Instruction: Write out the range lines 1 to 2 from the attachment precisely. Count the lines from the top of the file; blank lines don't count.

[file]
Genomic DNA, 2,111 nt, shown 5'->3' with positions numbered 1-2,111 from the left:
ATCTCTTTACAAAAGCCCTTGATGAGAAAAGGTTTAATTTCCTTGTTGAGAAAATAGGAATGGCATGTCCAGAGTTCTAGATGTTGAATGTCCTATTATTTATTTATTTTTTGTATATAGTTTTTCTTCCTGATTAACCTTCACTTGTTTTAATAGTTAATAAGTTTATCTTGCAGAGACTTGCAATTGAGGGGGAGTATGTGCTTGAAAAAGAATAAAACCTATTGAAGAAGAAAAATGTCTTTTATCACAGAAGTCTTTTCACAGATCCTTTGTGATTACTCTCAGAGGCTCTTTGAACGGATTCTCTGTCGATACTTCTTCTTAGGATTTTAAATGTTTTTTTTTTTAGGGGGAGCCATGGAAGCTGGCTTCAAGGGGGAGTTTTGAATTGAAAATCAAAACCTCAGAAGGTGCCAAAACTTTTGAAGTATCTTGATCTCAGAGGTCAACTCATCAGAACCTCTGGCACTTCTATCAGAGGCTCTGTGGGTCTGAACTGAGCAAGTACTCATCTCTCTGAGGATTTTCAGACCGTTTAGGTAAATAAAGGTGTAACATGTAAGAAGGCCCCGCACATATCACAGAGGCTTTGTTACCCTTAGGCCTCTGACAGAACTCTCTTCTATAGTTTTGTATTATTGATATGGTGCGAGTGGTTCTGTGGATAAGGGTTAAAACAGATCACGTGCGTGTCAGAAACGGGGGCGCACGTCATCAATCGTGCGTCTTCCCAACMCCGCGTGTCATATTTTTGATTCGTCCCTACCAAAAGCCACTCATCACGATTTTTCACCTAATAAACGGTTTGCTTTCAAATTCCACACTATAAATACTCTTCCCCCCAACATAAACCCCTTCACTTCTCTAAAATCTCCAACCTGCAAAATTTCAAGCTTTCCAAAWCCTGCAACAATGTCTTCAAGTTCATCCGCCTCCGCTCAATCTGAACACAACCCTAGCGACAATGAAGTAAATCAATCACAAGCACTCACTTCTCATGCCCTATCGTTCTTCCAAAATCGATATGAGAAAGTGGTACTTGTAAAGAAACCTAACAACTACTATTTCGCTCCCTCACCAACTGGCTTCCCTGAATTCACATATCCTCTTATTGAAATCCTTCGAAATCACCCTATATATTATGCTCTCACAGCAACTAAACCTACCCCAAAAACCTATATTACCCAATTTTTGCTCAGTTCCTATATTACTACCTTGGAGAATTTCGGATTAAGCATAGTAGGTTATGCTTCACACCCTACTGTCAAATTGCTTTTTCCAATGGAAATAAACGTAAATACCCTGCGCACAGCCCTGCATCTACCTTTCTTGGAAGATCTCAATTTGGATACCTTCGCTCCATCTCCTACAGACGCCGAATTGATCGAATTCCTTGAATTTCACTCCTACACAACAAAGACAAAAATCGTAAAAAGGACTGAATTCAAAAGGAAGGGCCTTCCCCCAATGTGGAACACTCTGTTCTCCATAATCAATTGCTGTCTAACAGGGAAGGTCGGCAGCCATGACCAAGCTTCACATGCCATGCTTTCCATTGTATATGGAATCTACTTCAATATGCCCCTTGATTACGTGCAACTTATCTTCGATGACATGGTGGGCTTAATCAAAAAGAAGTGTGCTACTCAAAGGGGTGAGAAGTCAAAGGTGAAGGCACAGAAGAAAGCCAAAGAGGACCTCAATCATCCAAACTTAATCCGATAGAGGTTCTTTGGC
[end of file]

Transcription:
Genomic DNA, 2,111 nt, shown 5'->3' with positions numbered 1-2,111 from the left:
ATCTCTTTACAAAAGCCCTTGATGAGAAAAGGTTTAATTTCCTTGTTGAGAAAATAGGAATGGCATGTCCAGAGTTCTAGATGTTGAATGTCCTATTATTTATTTATTTTTTGTATATAGTTTTTCTTCCTGATTAACCTTCACTTGTTTTAATAGTTAATAAGTTTATCTTGCAGAGACTTGCAATTGAGGGGGAGTATGTGCTTGAAAAAGAATAAAACCTATTGAAGAAGAAAAATGTCTTTTATCACAGAAGTCTTTTCACAGATCCTTTGTGATTACTCTCAGAGGCTCTTTGAACGGATTCTCTGTCGATACTTCTTCTTAGGATTTTAAATGTTTTTTTTTTTAGGGGGAGCCATGGAAGCTGGCTTCAAGGGGGAGTTTTGAATTGAAAATCAAAACCTCAGAAGGTGCCAAAACTTTTGAAGTATCTTGATCTCAGAGGTCAACTCATCAGAACCTCTGGCACTTCTATCAGAGGCTCTGTGGGTCTGAACTGAGCAAGTACTCATCTCTCTGAGGATTTTCAGACCGTTTAGGTAAATAAAGGTGTAACATGTAAGAAGGCCCCGCACATATCACAGAGGCTTTGTTACCCTTAGGCCTCTGACAGAACTCTCTTCTATAGTTTTGTATTATTGATATGGTGCGAGTGGTTCTGTGGATAAGGGTTAAAACAGATCACGTGCGTGTCAGAAACGGGGGCGCACGTCATCAATCGTGCGTCTTCCCAACMCCGCGTGTCATATTTTTGATTCGTCCCTACCAAAAGCCACTCATCACGATTTTTCACCTAATAAACGGTTTGCTTTCAAATTCCACACTATAAATACTCTTCCCCCCAACATAAACCCCTTCACTTCTCTAAAATCTCCAACCTGCAAAATTTCAAGCTTTCCAAAWCCTGCAACAATGTCTTCAAGTTCATCCGCCTCCGCTCAATCTGAACACAACCCTAGCGACAATGAAGTAAATCAATCACAAGCACTCACTTCTCATGCCCTATCGTTCTTCCAAAATCGATATGAGAAAGTGGTACTTGTAAAGAAACCTAACAACTACTATTTCGCTCCCTCACCAACTGGCTTCCCTGAATTCACATATCCTCTTATTGAAATCCTTCGAAATCACCCTATATATTATGCTCTCACAGCAACTAAACCTACCCCAAAAACCTATATTACCCAATTTTTGCTCAGTTCCTATATTACTACCTTGGAGAATTTCGGATTAAGCATAGTAGGTTATGCTTCACACCCTACTGTCAAATTGCTTTTTCCAATGGAAATAAACGTAAATACCCTGCGCACAGCCCTGCATCTACCTTTCTTGGAAGATCTCAATTTGGATACCTTCGCTCCATCTCCTACAGACGCCGAATTGATCGAATTCCTTGAATTTCACTCCTACACAACAAAGACAAAAATCGTAAAAAGGACTGAATTCAAAAGGAAGGGCCTTCCCCCAATGTGGAACACTCTGTTCTCCATAATCAATTGCTGTCTAACAGGGAAGGTCGGCAGCCATGACCAAGCTTCACATGCCATGCTTTCCATTGTATATGGAATCTACTTCAATATGCCCCTTGATTACGTGCAACTTATCTTCGATGACATGGTGGGCTTAATCAAAAAGAAGTGTGCTACTCAAAGGGGTGAGAAGTCAAAGGTGAAGGCACAGAAGAAAGCCAAAGAGGACCTCAATCATCCAAACTTAATCCGATAGAGGTTCTTTGGC